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Only 7% of American Adults in Good Cardiometabolic Health: Report



Only 7% of American Adults in Good Cardiometabolic Health: Report

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New research suggests Americans are in the midst of a serious health crisis

According to new and troubling research, less than 7% of the adult population in the United States has good cardiometabolic health. The study, led by a team from Tufts University’s Friedman School of Nutrition Science and Policy, claims to have discovered a “devastating health crisis requiring immediate action.” Tufts Medical Center researchers were also on the team.

The findings were published in the Journal of the American College of Cardiology on July 12.

The researchers assessed Americans on five health factors: blood pressure, blood sugar, blood cholesterol, adiposity (overweight and obesity), and the presence or absence of cardiovascular disease (heart attack, stroke, etc.) Their findings revealed that only 6.8 percent of adults in the United States had optimal levels of all five factors in 2017-2018. Obesity and blood glucose levels “worsened significantly” between 1999 and 2019.

In 1999, for example, 1 out of every 3 adults was not classified as overweight or obese. By 2018, only 1 in every 4 people had not been classified as overweight or obese. Similarly, 3 out of 5 five adults did not have diabetes or prediabetes in 1999, but less than 4 out of every 10 adults were diabetes or prediabetes-free in 2018.

“These numbers are striking. It’s deeply problematic that in the United States, one of the wealthiest nations in the world, fewer than 1 in 15 adults have optimal cardiometabolic health,” said Meghan O’Hearn, a doctoral candidate at the Friedman School and the study’s lead author. “We need a complete overhaul of our healthcare system, food system, and built environment, because this is a crisis for everyone, not just one segment of the population.”

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The study examined a sample of approximately 55,000 people aged 20 or older from the ten most recent cycles of the National Health and Nutrition Examination Survey from 1999 to 2018. Rather than just the presence or absence of disease, the research team says it concentrated on optimal, intermediate, and poor levels of cardiometabolic health and its components. “We need to shift the conversation, because disease is not the only problem,” O’Hearn said. “We don’t just want to be free of disease. We want to achieve optimal health and well-being.”

The researchers also looked into health disparities based on gender, age, race, ethnicity, and level of education. They discovered that adults with less education were half as likely to have optimal cardiometabolic health compared to adults with more education. Researchers also found that Mexican Americans had one-third the optimal levels versus non-Hispanic White adults. And, while the percentage of non-Hispanic White Americans with good cardiometabolic health increased slightly between 1999 and 2018, it decreased for Mexican Americans, other Hispanics, non-Hispanic Blacks, and adults of other races.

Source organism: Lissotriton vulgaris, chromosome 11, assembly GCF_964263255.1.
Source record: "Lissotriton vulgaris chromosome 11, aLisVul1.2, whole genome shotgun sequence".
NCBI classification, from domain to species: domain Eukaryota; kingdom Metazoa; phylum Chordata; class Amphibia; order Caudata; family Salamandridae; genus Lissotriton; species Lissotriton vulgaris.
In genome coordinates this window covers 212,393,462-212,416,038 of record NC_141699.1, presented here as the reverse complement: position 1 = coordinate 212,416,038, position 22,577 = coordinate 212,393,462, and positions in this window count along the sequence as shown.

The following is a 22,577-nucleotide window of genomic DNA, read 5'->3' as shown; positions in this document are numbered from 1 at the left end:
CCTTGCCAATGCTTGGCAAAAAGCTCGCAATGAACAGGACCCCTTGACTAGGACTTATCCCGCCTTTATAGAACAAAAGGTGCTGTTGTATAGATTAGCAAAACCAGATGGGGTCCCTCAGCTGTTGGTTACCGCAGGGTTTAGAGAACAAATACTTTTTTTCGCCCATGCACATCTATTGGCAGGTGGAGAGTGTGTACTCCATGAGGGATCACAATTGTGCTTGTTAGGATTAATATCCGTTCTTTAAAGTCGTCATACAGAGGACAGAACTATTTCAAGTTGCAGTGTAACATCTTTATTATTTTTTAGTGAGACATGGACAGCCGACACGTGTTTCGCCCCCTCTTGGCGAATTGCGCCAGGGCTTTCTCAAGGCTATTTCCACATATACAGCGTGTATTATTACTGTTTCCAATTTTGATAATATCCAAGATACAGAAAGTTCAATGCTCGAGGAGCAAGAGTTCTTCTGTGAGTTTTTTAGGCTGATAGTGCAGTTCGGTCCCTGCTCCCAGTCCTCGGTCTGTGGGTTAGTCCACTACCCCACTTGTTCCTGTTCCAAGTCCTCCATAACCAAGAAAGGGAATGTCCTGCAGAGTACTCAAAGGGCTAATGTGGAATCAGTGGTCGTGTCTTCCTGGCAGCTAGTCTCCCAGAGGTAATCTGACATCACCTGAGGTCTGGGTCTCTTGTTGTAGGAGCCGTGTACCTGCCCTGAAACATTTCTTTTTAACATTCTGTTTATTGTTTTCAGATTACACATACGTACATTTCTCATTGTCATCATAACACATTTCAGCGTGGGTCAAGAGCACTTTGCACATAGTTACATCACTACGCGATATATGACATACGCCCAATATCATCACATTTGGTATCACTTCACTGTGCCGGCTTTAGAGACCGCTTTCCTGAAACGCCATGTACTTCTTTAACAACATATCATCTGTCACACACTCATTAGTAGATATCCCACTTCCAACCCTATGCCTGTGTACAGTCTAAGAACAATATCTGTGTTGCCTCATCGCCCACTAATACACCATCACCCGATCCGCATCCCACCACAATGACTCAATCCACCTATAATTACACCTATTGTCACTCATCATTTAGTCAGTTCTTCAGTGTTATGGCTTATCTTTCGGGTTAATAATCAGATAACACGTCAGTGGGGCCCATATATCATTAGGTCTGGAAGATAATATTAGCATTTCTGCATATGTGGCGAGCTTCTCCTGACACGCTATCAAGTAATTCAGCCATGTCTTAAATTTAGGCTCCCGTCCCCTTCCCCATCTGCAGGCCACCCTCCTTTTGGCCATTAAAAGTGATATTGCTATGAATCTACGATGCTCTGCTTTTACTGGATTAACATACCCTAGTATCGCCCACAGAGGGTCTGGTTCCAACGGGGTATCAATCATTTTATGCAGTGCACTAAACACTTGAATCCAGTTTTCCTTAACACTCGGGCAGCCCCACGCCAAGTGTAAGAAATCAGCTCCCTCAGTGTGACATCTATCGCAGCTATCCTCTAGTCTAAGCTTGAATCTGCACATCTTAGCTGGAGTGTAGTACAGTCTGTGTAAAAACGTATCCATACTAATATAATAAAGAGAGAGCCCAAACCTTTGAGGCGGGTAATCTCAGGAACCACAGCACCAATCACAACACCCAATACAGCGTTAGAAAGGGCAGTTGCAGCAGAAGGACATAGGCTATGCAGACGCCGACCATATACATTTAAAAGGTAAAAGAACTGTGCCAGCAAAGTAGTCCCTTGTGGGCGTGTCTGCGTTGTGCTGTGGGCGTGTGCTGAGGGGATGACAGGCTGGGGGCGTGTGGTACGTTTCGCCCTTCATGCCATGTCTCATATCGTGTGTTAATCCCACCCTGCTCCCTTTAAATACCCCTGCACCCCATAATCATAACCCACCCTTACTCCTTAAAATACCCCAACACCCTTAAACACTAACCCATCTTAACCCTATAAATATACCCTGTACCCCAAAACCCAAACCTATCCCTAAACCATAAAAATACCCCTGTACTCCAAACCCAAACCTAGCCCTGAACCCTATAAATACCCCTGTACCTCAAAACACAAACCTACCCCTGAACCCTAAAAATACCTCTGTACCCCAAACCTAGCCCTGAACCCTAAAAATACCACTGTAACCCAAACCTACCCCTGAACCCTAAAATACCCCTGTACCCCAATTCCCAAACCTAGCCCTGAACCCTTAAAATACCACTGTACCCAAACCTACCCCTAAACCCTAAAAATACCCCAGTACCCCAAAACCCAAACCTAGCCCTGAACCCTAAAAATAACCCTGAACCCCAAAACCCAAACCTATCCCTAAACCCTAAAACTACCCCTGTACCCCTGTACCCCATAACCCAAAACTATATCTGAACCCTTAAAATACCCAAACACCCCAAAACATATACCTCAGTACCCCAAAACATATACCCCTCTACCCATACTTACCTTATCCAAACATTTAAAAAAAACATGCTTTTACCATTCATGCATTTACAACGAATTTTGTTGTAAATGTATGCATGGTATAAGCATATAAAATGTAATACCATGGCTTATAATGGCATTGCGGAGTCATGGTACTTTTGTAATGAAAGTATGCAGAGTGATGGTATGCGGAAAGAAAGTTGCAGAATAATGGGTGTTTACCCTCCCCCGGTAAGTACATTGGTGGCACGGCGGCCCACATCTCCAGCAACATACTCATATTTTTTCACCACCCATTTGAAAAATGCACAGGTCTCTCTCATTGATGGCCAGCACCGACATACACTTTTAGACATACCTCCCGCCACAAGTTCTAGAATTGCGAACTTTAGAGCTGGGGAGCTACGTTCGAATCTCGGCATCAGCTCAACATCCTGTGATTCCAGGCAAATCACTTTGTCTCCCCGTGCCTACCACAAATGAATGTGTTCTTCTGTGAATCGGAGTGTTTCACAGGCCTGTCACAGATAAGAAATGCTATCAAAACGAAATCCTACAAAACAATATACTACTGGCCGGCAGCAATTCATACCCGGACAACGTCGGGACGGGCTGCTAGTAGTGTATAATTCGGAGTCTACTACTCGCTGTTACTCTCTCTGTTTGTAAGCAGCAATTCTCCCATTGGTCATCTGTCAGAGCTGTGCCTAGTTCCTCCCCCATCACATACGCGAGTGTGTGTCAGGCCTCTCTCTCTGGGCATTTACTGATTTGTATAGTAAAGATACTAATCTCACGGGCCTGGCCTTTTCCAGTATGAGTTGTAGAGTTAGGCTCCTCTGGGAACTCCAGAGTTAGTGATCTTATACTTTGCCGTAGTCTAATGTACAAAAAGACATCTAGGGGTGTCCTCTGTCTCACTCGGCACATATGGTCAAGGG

“This is really problematic. Social determinants of health such as food and nutrition security, social and community context, economic stability, and structural racism put individuals of different education levels, races, and ethnicities at an increased risk of health issues,” said Dariush Mozaffarian, dean of the Friedman School and senior author. “This highlights the other important work going on across the Friedman School and Tufts University to better understand and address the underlying causes of poor nutrition and health disparities in the U.S. and around the world.”

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The study also looked at “intermediate” levels of health, which are defined as not being optimal but also not being poor. This included conditions like pre-diabetes, pre-hypertension, and being overweight. “A large portion of the population is at a critical inflection point,” O’Hearn said. “Identifying these individuals and addressing their health conditions and lifestyle early is critical to reducing growing healthcare burdens and health inequities.”

O’Hearn says that poor health has consequences when it comes to national healthcare spending and the economy. “These conditions are largely preventable. We have the public health and clinical interventions and policies to be able to address these problems,” O’Hearn said. 

There are solutions O’Hearn points out, like Food is Medicine interventions, incentives and subsidies to make healthy food more affordable, consumer education on a healthy diet, and private sector engagement. “There are a lot of different avenues through which this can be done,” O’Hearn said. “We need a multi-sectoral approach, and we need the political will and desire to do it.”

“This is a health crisis we’ve been facing for a while,” O’Hearn said. “Now there’s a growing economic, social and ethical imperative to give this problem significantly more attention than it has been getting.”

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